On Tuesday Florida voters approved “Amendment 6,” a constitutional amendment aimed at ending partisan gerrymanders of Florida’s congressional districts. Its passage sets up what may be the ultimate legal battle of the 2011 redistricting cycle.
Unlike Proposition 20 in California and Proposition 106 in Arizona, Amendment 6 did not remove the redistricting authority from the state legislature. Instead it wrote criteria into the state constitution for the legislature to follow when it redraws the congressional district lines. The ultimate legal battle in 2011 will be over the scope of the Florida courts role in judging whether the legislature follows those criteria.
In June of 1980, California voters approved Proposition 6, which wrote redistricting criteria into the California state constitution but left the line-drawing in the hands of the legislature (just as Amendment 6 does in Florida). In 2008, Proposition 11 added to those criteria, but also left control of congressional redistricting in the hands of the legislature. The looming problem in Florida is foreshadowed by what happened in California: in Nadler v. Schwarzenegger 137 Cal. App. 4th 1327 (2006), the California courts ruled that implementing those criteria were the responsibility of the legislature. The Court declined to get involved in the question of judging whether the legislature’s decisions appropriately followed the voter-approved criteria. (The Rose Institute has previously written more on this here.)
In Arizona, the state Supreme Court similarly deferred to the legislative body’s decisions on redistricting in Arizona Minority Coalition for Fair Redistricting v. Arizona Independent Redistricting Commission, though in Arizona “the legislative body” is the Arizona Independent Redistricting Commission.
Those are two fairly clear precedents in favor of deference (and against the hopes of the authors of Florida’s Amendment 6). But Florida adds another twist to the discussion. In Florida, the state Supreme Court, not the Governor, has the ability to veto state legislative redistricting plans. In the past, the Court’s review was generally limited to confirming a plan’s population balance among the districts. On Tuesday, Florida voters approved “Amendment 5,” establishing criteria for legislative redistricting. It is pretty clear that Amendment 5’s criteria will now be used by the Court in its review of the legislative redistricting plans. But the Florida constitution does not give the state Supreme Court a similar role in congressional redistricting. Florida adopts its congressional plan as a normal bill, requiring passage by both houses of the legislature and either a gubernatorial signature or a legislative over-ride of a gubernatorial veto.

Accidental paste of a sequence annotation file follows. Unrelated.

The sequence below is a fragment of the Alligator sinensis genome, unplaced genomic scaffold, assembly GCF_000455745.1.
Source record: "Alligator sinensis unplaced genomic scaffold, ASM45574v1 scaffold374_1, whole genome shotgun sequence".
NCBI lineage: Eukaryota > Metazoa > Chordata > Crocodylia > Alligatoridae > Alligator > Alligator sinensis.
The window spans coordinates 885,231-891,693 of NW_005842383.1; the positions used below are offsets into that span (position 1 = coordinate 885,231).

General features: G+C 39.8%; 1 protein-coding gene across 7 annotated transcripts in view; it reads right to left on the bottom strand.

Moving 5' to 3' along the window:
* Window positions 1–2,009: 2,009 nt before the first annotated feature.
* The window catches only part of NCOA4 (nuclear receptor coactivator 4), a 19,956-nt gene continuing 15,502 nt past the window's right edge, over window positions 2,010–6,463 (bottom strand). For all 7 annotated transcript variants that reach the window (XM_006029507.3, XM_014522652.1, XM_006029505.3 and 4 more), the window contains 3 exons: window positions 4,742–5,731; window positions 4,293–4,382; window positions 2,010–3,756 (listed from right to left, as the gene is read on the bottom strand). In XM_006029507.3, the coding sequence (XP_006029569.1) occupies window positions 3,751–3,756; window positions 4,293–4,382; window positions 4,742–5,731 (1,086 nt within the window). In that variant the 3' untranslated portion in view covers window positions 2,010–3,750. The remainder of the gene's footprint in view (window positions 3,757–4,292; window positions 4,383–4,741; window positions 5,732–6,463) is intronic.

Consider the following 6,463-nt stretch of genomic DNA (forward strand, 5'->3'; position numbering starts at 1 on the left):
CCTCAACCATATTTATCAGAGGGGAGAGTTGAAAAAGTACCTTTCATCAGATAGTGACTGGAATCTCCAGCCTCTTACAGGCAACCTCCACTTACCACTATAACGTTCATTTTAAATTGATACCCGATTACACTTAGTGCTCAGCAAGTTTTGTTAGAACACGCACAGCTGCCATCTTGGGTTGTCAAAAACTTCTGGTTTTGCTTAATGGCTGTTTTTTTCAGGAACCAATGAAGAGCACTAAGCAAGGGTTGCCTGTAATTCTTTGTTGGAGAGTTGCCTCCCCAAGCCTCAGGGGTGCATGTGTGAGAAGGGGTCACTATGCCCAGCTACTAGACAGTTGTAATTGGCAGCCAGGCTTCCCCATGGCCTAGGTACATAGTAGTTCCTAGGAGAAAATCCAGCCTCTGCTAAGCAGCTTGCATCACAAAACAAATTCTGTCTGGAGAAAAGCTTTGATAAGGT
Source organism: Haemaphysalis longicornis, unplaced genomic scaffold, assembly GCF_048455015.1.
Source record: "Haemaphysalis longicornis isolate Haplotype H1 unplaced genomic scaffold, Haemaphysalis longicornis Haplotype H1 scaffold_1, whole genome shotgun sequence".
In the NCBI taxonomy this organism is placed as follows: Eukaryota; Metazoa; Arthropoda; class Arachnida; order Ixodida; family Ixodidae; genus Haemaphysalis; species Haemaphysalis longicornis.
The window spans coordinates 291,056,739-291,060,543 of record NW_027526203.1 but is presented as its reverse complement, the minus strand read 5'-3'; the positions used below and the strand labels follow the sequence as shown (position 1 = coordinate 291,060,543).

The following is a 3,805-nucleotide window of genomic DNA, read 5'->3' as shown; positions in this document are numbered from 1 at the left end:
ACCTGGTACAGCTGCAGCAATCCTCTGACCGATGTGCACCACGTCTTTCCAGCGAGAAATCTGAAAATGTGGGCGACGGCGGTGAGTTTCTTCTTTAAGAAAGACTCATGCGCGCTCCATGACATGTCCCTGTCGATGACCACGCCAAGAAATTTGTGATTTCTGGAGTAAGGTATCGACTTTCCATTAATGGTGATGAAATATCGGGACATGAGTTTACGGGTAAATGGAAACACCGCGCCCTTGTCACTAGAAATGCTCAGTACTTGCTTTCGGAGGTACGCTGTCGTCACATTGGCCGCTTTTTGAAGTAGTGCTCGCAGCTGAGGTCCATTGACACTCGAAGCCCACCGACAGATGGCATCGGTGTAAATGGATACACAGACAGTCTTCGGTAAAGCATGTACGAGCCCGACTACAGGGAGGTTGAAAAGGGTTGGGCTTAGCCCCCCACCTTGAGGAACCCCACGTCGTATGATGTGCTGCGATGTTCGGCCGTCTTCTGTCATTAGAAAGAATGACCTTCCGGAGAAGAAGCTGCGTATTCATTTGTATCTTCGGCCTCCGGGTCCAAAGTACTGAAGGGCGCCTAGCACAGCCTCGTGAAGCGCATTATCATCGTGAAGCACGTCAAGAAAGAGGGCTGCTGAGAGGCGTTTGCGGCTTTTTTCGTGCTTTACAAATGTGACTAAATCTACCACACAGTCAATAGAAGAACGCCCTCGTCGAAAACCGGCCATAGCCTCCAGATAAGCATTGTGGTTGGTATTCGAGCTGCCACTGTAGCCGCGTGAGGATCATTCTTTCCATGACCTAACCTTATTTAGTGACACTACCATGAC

This leads us to the ultimate legal fight in 2011 redistricting: will the state courts weigh in on the legislature’s implementation of Amendment 6’s criteria? Will the Florida courts follow the lead of their counterparts in Arizona and California and stay out of this “political thicket”? Or will the courts, perhaps citing the precedent of Florida’s unique constitutionally-required court involvement in redistricting the state legislature, choose to become central figures in this process?
P.S. This post obviously focuses on the big strategic issue of the Florida court’s role in redistricting decisions. The entirely separate legal battle over the definitions of the criteria, the measurements of the criteria, and the limitations on the realistic ability to implement the criteria is a topic for another post.
There’s an interesting timing element to this debate: the state legislative plans automatically go directly to the State Supreme Court. The Court is required to approve or reject them on a very tight time frame (I don’t recall offhand exactly how tight). In this debate over the state legislative districts, I would expect the Court to either (1) declare the Amendment 5 provisions non-justiciable or (2) discuss the “proper” consideration of them in its approval/disapproval of the state legislative plan.
The Congressional plan, in contrast, does not automatically go directly to the Florida Supreme Court. It will have to go through the lower courts. There is a decent chance that the lower court will simply await the state Supreme Court’s ruling on the legislative plan before proceeding on the congressional plan. (Anyone with more detailed knowledge of the Florida timing is encouraged to weigh in on this.)